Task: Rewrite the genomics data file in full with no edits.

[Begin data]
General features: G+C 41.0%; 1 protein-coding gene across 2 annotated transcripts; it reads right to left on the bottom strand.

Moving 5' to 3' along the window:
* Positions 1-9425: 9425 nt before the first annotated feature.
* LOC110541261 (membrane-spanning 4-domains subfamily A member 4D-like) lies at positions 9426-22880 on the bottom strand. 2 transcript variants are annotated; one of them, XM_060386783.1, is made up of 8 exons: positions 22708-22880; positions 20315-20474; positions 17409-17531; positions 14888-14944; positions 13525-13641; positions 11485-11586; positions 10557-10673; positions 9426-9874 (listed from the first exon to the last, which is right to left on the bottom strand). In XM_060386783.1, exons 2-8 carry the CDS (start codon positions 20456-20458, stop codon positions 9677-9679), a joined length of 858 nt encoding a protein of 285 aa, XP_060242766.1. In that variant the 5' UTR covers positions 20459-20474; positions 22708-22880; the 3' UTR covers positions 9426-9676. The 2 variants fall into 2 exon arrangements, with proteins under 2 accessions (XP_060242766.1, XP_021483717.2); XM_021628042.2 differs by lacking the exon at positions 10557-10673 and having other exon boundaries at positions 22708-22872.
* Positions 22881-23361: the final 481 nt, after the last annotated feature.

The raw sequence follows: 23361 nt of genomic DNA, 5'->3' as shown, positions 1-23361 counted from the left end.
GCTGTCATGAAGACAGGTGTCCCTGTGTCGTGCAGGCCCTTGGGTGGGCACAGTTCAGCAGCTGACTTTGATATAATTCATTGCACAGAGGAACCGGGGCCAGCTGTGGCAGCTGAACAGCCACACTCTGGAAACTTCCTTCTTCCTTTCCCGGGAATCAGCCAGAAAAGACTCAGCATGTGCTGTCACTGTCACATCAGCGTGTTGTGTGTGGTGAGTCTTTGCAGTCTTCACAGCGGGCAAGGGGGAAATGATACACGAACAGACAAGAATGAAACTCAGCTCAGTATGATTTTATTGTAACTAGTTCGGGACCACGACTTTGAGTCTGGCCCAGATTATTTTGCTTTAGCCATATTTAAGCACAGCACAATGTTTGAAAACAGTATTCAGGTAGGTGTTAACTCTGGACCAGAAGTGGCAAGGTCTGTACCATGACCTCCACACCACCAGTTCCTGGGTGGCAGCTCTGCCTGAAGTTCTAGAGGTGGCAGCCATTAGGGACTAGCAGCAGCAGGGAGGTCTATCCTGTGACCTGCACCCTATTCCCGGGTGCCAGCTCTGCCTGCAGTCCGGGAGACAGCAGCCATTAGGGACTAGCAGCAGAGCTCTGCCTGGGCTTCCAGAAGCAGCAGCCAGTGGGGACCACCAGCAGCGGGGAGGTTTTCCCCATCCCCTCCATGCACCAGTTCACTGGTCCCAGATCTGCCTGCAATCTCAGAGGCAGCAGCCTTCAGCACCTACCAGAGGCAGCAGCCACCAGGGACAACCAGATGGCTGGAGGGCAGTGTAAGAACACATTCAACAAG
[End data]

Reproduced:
General features: G+C 41.0%; 1 protein-coding gene across 2 annotated transcripts; it reads right to left on the bottom strand.

Moving 5' to 3' along the window:
* Positions 1-9425: 9425 nt before the first annotated feature.
* LOC110541261 (membrane-spanning 4-domains subfamily A member 4D-like) lies at positions 9426-22880 on the bottom strand. 2 transcript variants are annotated; one of them, XM_060386783.1, is made up of 8 exons: positions 22708-22880; positions 20315-20474; positions 17409-17531; positions 14888-14944; positions 13525-13641; positions 11485-11586; positions 10557-10673; positions 9426-9874 (listed from the first exon to the last, which is right to left on the bottom strand). In XM_060386783.1, exons 2-8 carry the CDS (start codon positions 20456-20458, stop codon positions 9677-9679), a joined length of 858 nt encoding a protein of 285 aa, XP_060242766.1. In that variant the 5' UTR covers positions 20459-20474; positions 22708-22880; the 3' UTR covers positions 9426-9676. The 2 variants fall into 2 exon arrangements, with proteins under 2 accessions (XP_060242766.1, XP_021483717.2); XM_021628042.2 differs by lacking the exon at positions 10557-10673 and having other exon boundaries at positions 22708-22872.
* Positions 22881-23361: the final 481 nt, after the last annotated feature.

The raw sequence follows: 23361 nt of genomic DNA, 5'->3' as shown, positions 1-23361 counted from the left end.
GCTGTCATGAAGACAGGTGTCCCTGTGTCGTGCAGGCCCTTGGGTGGGCACAGTTCAGCAGCTGACTTTGATATAATTCATTGCACAGAGGAACCGGGGCCAGCTGTGGCAGCTGAACAGCCACACTCTGGAAACTTCCTTCTTCCTTTCCCGGGAATCAGCCAGAAAAGACTCAGCATGTGCTGTCACTGTCACATCAGCGTGTTGTGTGTGGTGAGTCTTTGCAGTCTTCACAGCGGGCAAGGGGGAAATGATACACGAACAGACAAGAATGAAACTCAGCTCAGTATGATTTTATTGTAACTAGTTCGGGACCACGACTTTGAGTCTGGCCCAGATTATTTTGCTTTAGCCATATTTAAGCACAGCACAATGTTTGAAAACAGTATTCAGGTAGGTGTTAACTCTGGACCAGAAGTGGCAAGGTCTGTACCATGACCTCCACACCACCAGTTCCTGGGTGGCAGCTCTGCCTGAAGTTCTAGAGGTGGCAGCCATTAGGGACTAGCAGCAGCAGGGAGGTCTATCCTGTGACCTGCACCCTATTCCCGGGTGCCAGCTCTGCCTGCAGTCCGGGAGACAGCAGCCATTAGGGACTAGCAGCAGAGCTCTGCCTGGGCTTCCAGAAGCAGCAGCCAGTGGGGACCACCAGCAGCGGGGAGGTTTTCCCCATCCCCTCCATGCACCAGTTCACTGGTCCCAGATCTGCCTGCAATCTCAGAGGCAGCAGCCTTCAGCACCTACCAGAGGCAGCAGCCACCAGGGACAACCAGATGGCTGGAGGGCAGTGTAAGAACACATTCAACAAG